Issue 4, 2013. August-September



Tom Flanagan, the Area Vice President for Eastern Europe for the Carlson Rezidor Hotel Group, was in Tbilisi in June for the group's annual conference. spoke with him about Radisson's projects in Georgia and its vision for the hospitality industry in the region.

With two hotels in the country, two more in the pipeline, and plans for several more, Tom Flanagan, the Area Vice President for Eastern Europe for the Carlson Rezidor Hotel Group, said Georgia is the fastest growing market in the region for the hotel group, after Russia and Turkey.

Georgia, noted Flanagan, is a country where seeing is believing. He was in Tbilisi in June for the group's annual conference - a one-a-year opportunity for Radisson hotels to host executives and to showcase their facilities.

He noted that after bringing a group of large event brokers to Georgia, Radisson received several bookings instantly. The norm is a couple bookings after several weeks.

"I think one of the main factors is definitely the access, but even before you get to the access, it is the awareness... you have to see it to believe it," he said, noting that the reaction of the 75 guests for the hotel group conference was amazed from the moment they arrived at the airport.

If Georgia increases its investment to bring business in, thereby advertising Georgia,"that is really going to one key factor to developing the business [hotel industry] even before we ask people to book a flight to get here," he said.

Bringing Russian tourists will be the "big kahuna" for the Georgian tourism sector if it can capture the winter and summer tourists.

"Now it is predominately business [tourists from Turkey, Germany]... Now the Russians, I think, will be their number one clientele, even after summer," he said. "We are working now on a program especially for the Russian holidays because that is a really an interesting capture period because everyone travels anyway so it is easy to convince them but what we are really working on is the business clientele."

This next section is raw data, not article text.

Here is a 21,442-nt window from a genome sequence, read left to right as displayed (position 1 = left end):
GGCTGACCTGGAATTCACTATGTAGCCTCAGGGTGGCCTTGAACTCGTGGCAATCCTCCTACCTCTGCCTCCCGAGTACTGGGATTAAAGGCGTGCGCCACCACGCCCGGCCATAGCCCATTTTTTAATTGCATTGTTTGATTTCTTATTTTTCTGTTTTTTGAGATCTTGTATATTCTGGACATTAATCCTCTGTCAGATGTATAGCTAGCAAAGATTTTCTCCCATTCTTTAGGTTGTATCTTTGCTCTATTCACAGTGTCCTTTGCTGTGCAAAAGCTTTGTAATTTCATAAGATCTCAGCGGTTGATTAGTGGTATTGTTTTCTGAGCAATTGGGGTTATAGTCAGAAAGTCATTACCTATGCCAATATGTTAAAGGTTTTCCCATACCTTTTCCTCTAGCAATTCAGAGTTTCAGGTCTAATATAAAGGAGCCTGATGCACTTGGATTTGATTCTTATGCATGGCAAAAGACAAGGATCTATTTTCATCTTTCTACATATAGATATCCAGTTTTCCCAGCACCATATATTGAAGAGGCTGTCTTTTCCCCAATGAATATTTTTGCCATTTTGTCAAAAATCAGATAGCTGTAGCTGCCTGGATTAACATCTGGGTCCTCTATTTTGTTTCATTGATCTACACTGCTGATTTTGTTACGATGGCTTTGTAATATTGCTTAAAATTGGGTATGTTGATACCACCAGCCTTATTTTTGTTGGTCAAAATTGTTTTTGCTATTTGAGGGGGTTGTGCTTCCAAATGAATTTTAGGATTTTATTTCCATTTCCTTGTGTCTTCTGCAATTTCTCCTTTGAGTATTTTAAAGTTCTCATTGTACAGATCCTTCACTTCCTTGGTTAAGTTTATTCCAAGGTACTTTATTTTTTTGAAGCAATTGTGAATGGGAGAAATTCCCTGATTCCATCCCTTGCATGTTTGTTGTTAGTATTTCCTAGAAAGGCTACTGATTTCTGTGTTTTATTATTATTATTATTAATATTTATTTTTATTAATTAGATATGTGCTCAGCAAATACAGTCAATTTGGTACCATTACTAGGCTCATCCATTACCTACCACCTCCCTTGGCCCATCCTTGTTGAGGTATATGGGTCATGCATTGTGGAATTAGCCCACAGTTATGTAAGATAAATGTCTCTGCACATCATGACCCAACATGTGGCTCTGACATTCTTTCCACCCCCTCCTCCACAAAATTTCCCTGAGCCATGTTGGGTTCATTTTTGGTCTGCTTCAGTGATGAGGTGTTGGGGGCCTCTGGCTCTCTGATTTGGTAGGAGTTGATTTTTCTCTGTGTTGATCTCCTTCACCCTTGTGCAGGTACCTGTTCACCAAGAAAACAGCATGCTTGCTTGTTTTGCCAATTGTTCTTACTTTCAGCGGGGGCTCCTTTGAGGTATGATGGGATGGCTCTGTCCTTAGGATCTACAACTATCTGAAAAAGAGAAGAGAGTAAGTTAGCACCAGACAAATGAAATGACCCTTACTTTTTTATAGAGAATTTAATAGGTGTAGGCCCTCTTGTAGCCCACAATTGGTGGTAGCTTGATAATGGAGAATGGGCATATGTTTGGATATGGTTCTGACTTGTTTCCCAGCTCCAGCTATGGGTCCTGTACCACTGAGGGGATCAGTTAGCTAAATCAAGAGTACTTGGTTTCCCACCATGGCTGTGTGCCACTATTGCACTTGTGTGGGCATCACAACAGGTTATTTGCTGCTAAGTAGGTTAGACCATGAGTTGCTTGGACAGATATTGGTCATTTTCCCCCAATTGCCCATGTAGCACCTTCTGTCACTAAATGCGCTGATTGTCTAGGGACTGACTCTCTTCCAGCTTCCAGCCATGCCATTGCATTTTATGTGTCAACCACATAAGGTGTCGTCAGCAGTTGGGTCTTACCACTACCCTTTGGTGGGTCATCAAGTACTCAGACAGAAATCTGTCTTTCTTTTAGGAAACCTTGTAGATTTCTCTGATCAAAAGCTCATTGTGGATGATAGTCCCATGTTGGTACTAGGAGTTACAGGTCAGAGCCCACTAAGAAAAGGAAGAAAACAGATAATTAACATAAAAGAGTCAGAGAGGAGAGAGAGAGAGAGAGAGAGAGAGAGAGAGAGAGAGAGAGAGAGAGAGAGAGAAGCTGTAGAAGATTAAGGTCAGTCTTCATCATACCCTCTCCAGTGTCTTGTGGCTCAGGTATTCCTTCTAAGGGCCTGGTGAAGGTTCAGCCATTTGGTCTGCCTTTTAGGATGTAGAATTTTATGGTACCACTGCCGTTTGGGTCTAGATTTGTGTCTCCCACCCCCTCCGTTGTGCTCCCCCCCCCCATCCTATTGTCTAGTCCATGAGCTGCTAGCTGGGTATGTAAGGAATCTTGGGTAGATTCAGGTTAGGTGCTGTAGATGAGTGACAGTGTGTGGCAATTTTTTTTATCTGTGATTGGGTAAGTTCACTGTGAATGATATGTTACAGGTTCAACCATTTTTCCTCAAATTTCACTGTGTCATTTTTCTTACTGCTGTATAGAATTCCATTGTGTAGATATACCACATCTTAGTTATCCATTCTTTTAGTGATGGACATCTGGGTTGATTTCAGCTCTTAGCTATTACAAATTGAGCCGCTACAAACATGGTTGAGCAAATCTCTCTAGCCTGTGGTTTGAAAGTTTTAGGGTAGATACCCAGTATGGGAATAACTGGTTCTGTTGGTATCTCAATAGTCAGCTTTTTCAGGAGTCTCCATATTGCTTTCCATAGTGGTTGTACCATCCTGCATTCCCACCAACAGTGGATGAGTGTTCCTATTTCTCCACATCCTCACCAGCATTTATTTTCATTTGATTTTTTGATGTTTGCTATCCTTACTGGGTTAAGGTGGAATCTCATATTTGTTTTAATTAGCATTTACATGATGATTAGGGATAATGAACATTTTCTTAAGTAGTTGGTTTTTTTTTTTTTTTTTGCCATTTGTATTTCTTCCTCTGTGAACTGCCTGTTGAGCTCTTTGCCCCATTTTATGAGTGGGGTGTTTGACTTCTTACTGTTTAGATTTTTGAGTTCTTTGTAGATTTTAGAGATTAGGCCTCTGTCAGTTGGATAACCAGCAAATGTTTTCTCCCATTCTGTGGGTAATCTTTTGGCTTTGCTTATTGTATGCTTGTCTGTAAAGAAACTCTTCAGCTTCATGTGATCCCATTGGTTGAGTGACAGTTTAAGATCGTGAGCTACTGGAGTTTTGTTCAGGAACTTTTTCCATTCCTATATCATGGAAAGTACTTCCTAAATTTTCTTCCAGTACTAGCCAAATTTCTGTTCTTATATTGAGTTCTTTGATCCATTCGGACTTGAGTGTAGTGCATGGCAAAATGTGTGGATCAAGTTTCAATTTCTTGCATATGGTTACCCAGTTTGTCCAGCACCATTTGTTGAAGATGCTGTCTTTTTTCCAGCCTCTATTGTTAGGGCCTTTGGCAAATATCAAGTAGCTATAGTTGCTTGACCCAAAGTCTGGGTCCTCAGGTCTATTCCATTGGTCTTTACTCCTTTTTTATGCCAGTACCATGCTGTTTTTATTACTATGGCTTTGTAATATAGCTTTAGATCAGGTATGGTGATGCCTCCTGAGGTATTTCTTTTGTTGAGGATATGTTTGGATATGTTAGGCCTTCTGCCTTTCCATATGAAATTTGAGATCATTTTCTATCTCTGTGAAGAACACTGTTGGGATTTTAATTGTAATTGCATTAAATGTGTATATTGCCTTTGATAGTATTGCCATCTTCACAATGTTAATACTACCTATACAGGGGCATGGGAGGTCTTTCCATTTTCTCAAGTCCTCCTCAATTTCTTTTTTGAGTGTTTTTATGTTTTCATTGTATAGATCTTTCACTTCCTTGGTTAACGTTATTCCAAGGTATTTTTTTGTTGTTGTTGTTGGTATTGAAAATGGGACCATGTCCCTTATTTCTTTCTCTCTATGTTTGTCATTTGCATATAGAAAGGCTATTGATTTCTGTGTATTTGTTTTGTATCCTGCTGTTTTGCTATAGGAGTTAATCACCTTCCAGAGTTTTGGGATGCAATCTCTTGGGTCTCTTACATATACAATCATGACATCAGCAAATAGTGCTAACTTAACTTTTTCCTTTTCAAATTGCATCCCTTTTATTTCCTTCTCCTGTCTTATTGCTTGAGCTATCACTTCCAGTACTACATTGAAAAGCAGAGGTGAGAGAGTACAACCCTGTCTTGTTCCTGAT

Nostalgia and niche tourism should help Georgia's tourism sector continue to grow, he noted.

"[W]e were discussing how Georgia could compete with Turkey and I think they shouldn't. The south of Turkey is very much like the Cote D'Azur, it has its own tourism, its own prices -- I think we have to go with more boutique tourism here and they are definitely doing that and retaining these resorts, ecologically," he said.

Georgian wine, in particular, could have mass appeal.

"[T]his week we had a huge amount of different varieties of suppliers here to show the general managers and to experience Georgian wine. It is stunning and it is extremely different. We had flavors that I have never personally tasted before. There were so many international general managers looking for wine shops!" he said.

"You want to try something that is from the newer world and this is the oldest newest world together."

He noted that Radisson's project with partner Silk Road Group in Tsinandali has the potential to be "one of the classist experiences" in Georgia.

"In three or four years time, we want ten hotels in Georgia," he said. "And we are going to do it."